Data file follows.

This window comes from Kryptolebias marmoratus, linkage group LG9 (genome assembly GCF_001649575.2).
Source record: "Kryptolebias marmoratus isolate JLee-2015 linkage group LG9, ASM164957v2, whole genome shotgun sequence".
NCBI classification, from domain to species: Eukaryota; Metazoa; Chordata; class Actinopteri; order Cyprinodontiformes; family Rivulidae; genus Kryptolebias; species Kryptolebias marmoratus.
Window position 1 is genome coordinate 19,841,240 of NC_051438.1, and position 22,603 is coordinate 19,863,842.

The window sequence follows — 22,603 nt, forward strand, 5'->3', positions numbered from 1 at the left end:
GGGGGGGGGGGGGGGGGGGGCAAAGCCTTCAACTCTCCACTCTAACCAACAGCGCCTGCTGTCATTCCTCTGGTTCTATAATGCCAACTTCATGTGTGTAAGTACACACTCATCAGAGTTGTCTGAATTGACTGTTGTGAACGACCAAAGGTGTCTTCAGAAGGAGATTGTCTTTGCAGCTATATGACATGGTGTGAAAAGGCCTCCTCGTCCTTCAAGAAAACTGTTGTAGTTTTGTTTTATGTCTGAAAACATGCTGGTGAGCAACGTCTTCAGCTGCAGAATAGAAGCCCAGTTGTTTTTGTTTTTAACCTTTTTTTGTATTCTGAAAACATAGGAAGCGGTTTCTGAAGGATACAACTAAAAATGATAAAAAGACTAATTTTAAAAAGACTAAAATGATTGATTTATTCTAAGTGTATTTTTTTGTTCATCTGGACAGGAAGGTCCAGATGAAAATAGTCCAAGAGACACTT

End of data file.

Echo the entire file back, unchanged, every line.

This window comes from Kryptolebias marmoratus, linkage group LG9 (genome assembly GCF_001649575.2).
Source record: "Kryptolebias marmoratus isolate JLee-2015 linkage group LG9, ASM164957v2, whole genome shotgun sequence".
NCBI classification, from domain to species: Eukaryota; Metazoa; Chordata; class Actinopteri; order Cyprinodontiformes; family Rivulidae; genus Kryptolebias; species Kryptolebias marmoratus.
Window position 1 is genome coordinate 19,841,240 of NC_051438.1, and position 22,603 is coordinate 19,863,842.

The window sequence follows — 22,603 nt, forward strand, 5'->3', positions numbered from 1 at the left end:
GGGGGGGGGGGGGGGGGGGGCAAAGCCTTCAACTCTCCACTCTAACCAACAGCGCCTGCTGTCATTCCTCTGGTTCTATAATGCCAACTTCATGTGTGTAAGTACACACTCATCAGAGTTGTCTGAATTGACTGTTGTGAACGACCAAAGGTGTCTTCAGAAGGAGATTGTCTTTGCAGCTATATGACATGGTGTGAAAAGGCCTCCTCGTCCTTCAAGAAAACTGTTGTAGTTTTGTTTTATGTCTGAAAACATGCTGGTGAGCAACGTCTTCAGCTGCAGAATAGAAGCCCAGTTGTTTTTGTTTTTAACCTTTTTTTGTATTCTGAAAACATAGGAAGCGGTTTCTGAAGGATACAACTAAAAATGATAAAAAGACTAATTTTAAAAAGACTAAAATGATTGATTTATTCTAAGTGTATTTTTTTGTTCATCTGGACAGGAAGGTCCAGATGAAAATAGTCCAAGAGACACTT